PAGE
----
Wednesday, November 17, 2010

On thinking straight

This afternoon my thoughts turned to what is called the Monte Hall Problem (based on the "Let's Make a Deal" TV game show). It is a devilish little puzzle that reveals how inept most of us are at reasoning. Suppose you are a contestant and are presented with three closed doors. One hides a shiny new car, the other two conceal goats. Your hope is to pick the door with the car.

Let's say you picked Door #1. Monte, that sly dog, then opens Door #2, revealing a goat. He asks if you want to switch your choice to Door #3. (Hint: you really, really should switch.)

This perplexes people to no end. After all, our powerful intuition is that because the car is behind one of just two doors, the chances are 50-50. Switching your choice can make no difference: the odds are 1 in 2 in any case.

Wrong! If you stick with Door #1, you have a one-third chance of getting the car. If you switch to Door #3, you have a two-thirds chance - twice as good!

Here's why: At the start of the game, each door has a one-third chance of hiding the car. When you pick a door, the other two doors add up to a two-thirds chance.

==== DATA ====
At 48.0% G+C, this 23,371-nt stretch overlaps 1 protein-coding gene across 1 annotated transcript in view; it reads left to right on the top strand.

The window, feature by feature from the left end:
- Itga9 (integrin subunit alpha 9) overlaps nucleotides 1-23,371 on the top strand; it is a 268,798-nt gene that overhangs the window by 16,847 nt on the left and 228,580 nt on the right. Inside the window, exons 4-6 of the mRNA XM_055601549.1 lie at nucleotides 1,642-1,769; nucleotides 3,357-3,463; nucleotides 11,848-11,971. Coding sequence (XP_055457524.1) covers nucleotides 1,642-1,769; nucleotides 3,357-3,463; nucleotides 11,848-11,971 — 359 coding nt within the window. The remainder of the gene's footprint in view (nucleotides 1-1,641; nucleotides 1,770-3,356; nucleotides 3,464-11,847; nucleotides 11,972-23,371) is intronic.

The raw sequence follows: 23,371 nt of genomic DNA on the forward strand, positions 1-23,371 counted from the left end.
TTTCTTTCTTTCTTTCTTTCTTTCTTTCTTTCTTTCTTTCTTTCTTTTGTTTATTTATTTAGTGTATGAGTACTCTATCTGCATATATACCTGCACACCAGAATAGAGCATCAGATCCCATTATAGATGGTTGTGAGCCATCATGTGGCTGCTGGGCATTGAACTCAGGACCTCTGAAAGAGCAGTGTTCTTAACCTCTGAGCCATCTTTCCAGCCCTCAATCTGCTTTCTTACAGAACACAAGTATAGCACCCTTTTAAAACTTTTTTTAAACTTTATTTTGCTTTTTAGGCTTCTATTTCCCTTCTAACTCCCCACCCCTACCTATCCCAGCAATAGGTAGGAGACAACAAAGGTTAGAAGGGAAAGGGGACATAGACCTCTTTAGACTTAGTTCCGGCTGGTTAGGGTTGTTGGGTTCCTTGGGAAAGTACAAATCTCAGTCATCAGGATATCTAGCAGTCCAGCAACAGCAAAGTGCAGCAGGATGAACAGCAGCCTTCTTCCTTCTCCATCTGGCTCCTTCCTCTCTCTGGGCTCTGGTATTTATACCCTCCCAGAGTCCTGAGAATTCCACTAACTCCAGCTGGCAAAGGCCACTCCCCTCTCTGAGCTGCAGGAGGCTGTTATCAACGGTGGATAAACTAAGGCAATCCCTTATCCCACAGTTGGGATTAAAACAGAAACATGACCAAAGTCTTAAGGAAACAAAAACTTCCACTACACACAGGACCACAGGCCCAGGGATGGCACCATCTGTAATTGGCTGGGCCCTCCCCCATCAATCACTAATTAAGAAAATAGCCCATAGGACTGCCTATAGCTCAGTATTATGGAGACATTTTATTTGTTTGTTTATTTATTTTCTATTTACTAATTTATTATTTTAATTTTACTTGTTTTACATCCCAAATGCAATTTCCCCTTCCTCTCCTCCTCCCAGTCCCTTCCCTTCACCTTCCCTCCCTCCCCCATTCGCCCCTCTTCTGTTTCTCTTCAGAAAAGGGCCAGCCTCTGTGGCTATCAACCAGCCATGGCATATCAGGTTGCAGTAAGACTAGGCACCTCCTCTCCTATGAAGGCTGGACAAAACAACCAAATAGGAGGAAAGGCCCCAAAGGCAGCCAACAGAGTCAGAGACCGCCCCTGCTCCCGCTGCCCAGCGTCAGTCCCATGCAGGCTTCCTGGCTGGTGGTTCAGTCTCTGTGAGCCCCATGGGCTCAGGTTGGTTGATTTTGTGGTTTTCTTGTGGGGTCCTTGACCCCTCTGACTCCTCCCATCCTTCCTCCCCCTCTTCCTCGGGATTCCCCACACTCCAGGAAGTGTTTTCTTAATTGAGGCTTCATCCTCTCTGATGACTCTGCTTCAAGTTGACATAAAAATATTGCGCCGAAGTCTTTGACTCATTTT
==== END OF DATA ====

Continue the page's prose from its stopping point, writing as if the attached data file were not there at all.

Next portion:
It doesn't matter if Door #2 is then opened to reveal its goat. Your choice - Door #1 - still has the same one-third chance. And the other two doors still have a collective two-thirds chance. So Door #3 - the only other unopened door - has a two thirds chance of concealing the car. And you're a dummy if you don't switch.

What interested me about all this today was that when I started considering writing about it, I realized that I'd have to explain this reasoning. But my mind was blank! I knew about the puzzle. I knew the correct choice was to switch. So why couldn't I remember how come?

Well, I soon managed to figure it out again. (As they say, this isn't exactly rocket science.) But I think my initial blankness was caused by my compelling intuition, unabated by the facts, that the odds had to be 50-50. (Dammit, that is obvious!) I think somewhere up in my brain, my intuition muscled in, kicked my better knowledge into a mental closet, and took over like some schoolyard bully.

The lesson? It's hard to think straight!

1 comment:

1. There was a great debate about this when the girl with the world's highest IQ (I forget her name) gave the correct answer. I'm still not sure I get it. I would have to factor in that if I would feel a lot worse if I switched and ended up with the goat. In taking standardized tests the advice was always to stick with your initial answer.